“A warming climate has the potential to undermine all the good that international development programs provide,” said co-author Taylor Ricketts, Director of UVM’s Gund Institute for Environment. “In fact, that is something we find again and again in this global research: continued environmental degradation has the potential to undermine the impressive global health gains of the last 50 years.”

References

del Ninno, C. and M. Lundberg (2005). “Treading water: The long-term impact of the 1998 flood on nutrition in Bangladesh.” Economics & Human Biology 3(1): 67-96.
FAO. (2018). “The state of food security and nutrition in the world.” from http://www.fao.org/state-of-food-security-nutrition/2018/en.
Hossain, S. M., M. Talat, et al. (2013). “Evaluation of Nutrition Surveys in Flood‐affected Areas of Pakistan: Seeing the Unseen!” IDS Bulletin 44(3): 10-20.
Islam, S., T. G. Mahanta, et al. (2014). “Nutritional Status of under 5 Children belonging to Tribal Population Living in Riverine (Char) Areas of Dibrugarh District, Assam.” Indian J Community Med 39(3): 169-174. 10.4103/0970-0218.137155.

Lieber, M., P. Chin-Hong, et al. (2020). “A systematic review and meta-analysis assessing the impact of droughts, flooding, and climate variability on malnutrition.” Glob Public Health: 1-15. 10.1080/17441692.2020.1860247.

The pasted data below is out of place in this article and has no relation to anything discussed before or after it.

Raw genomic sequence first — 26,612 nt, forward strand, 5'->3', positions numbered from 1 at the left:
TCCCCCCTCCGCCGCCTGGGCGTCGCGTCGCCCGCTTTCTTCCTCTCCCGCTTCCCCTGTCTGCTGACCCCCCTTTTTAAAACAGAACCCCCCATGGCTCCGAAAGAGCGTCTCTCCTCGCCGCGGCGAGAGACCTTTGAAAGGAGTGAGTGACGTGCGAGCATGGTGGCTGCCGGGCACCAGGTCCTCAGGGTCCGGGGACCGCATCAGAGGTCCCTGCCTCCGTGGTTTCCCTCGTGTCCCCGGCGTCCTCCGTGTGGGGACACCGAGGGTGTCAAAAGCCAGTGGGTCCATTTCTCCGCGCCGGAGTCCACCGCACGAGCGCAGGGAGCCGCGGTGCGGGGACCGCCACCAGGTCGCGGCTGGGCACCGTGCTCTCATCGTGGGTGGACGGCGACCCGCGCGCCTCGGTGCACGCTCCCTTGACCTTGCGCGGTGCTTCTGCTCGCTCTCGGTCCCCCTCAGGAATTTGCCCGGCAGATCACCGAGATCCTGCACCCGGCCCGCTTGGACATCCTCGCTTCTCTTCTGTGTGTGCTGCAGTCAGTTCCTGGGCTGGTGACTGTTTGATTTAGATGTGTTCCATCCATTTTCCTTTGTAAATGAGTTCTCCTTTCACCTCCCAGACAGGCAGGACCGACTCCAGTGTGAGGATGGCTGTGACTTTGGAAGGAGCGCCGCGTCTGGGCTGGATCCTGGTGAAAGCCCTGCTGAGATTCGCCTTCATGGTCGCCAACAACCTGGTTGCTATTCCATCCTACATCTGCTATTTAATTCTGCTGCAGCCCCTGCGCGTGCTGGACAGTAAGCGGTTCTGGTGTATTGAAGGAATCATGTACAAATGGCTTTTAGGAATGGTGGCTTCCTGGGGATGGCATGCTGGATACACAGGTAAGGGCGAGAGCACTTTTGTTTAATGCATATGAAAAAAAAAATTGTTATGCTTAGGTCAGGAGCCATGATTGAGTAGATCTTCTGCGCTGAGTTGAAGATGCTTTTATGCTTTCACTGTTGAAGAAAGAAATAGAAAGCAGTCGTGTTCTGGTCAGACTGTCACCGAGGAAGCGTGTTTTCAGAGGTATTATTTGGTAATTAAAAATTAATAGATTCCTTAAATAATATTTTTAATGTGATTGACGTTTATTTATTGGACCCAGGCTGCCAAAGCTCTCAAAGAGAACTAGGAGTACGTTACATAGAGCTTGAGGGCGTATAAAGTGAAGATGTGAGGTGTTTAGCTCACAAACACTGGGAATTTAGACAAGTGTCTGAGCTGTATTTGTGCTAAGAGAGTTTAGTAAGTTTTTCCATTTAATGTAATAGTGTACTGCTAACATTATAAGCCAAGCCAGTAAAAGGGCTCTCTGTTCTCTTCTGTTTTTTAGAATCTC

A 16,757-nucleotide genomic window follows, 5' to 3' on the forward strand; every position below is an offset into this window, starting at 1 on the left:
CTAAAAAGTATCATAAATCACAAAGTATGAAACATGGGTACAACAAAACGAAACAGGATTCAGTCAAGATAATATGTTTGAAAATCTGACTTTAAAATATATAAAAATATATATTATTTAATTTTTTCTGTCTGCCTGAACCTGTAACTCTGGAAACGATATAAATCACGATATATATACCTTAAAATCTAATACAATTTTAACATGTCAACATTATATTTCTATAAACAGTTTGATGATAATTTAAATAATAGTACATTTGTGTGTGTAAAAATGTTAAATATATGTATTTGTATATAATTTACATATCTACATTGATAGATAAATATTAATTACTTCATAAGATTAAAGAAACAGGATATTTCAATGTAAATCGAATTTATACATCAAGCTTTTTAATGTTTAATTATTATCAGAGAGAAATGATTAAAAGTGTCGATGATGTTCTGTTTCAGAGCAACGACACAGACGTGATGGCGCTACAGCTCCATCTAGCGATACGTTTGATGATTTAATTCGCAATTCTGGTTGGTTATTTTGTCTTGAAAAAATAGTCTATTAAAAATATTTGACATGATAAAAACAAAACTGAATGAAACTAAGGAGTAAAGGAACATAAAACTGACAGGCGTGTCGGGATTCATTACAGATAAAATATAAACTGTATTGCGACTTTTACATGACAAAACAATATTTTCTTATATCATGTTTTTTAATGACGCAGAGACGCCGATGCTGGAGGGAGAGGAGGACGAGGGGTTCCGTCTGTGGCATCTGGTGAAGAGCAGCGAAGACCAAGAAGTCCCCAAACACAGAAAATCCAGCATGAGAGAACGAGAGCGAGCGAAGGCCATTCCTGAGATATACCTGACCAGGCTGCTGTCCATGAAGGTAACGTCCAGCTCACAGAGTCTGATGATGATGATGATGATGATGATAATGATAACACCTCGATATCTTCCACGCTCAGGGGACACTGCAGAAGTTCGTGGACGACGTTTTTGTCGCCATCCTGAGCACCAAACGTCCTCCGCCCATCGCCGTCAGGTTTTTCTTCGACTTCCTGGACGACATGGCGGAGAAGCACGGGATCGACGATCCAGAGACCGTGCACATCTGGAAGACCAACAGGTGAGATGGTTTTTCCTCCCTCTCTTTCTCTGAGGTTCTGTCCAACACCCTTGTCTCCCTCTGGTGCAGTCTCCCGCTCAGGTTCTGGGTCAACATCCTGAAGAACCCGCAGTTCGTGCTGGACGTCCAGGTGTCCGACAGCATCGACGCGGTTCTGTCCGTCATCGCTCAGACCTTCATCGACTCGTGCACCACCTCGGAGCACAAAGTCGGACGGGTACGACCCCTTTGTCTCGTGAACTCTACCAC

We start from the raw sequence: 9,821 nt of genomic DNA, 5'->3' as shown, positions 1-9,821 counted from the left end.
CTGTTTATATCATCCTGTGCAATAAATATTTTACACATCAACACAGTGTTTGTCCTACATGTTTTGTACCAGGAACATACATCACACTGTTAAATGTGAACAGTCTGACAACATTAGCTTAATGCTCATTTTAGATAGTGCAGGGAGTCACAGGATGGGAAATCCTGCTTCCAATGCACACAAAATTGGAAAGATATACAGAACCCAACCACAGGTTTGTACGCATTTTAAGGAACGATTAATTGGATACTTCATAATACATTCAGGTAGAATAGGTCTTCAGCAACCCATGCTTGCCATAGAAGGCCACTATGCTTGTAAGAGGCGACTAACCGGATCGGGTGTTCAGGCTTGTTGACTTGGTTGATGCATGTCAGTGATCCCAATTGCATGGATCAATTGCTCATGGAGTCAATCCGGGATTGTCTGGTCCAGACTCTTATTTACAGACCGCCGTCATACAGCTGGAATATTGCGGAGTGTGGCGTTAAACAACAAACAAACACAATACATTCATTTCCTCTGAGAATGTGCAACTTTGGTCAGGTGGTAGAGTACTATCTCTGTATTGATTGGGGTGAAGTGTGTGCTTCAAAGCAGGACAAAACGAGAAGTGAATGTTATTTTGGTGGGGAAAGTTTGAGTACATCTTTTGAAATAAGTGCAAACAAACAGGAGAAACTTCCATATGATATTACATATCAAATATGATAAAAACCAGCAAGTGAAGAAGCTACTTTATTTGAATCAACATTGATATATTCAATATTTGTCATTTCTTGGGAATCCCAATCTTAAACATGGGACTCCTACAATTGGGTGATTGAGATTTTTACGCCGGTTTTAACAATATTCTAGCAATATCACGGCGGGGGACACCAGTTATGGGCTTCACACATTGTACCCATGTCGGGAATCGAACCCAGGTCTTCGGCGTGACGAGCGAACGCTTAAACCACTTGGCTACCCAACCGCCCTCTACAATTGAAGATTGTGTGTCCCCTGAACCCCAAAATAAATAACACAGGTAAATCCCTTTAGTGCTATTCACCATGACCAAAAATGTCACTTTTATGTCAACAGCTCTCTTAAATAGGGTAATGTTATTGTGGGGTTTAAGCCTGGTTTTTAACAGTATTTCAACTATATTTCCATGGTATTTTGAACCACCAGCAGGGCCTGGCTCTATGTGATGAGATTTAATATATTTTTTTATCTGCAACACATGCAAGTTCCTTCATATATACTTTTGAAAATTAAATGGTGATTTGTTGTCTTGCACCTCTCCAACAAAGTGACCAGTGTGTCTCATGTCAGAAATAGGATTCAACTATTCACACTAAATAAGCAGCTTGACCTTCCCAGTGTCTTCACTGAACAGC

Niles, M. T., B. F. Emery, et al. (2021). “Climate impacts associated with reduced diet diversity in children across nineteen countries.” Environmental Research Letters 16(1): 015010. 10.1088/1748-9326/abd0ab.
Phalkey, R. K., C. Aranda-Jan, et al. (2015). “Systematic review of current efforts to quantify the impacts of climate change on undernutrition.” Proceedings of the National Academy of Sciences 112(33): E4522-E4529. 10.1073/pnas.1409769112.

Singh, M. B., R. Fotedar, et al. (2006). “Studies on the nutritional status of children aged 0–5 years in a drought-affected desert area of western Rajasthan, India.” Public Health Nutrition 9(8): 961-967. 10.1017/PHN2006993.
Skoufias, E. and K. Vinha (2012). “Climate variability and child height in rural Mexico.” Economics & Human Biology 10(1): 54-73. https://doi.org/10.1016/j.ehb.2011.06.001.
Sorgho, R., J. Franke, et al. (2016). “NUTRItion and CLIMate (NUTRICLIM): investigating the relationship between climate variables and childhood malnutrition through agriculture, an exploratory study in Burkina Faso.” Public Health Rev 37: 16. 10.1186/s40985-016-0031-6.
WHO. (2014). “Quantitative risk assessment of the effects of climate change on selected causes of death, 2030s and 2050s.”

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14 COMMENTS

  1. We need to protect our children. For this, other than climate change, we need to focus on education, drug use, food habit.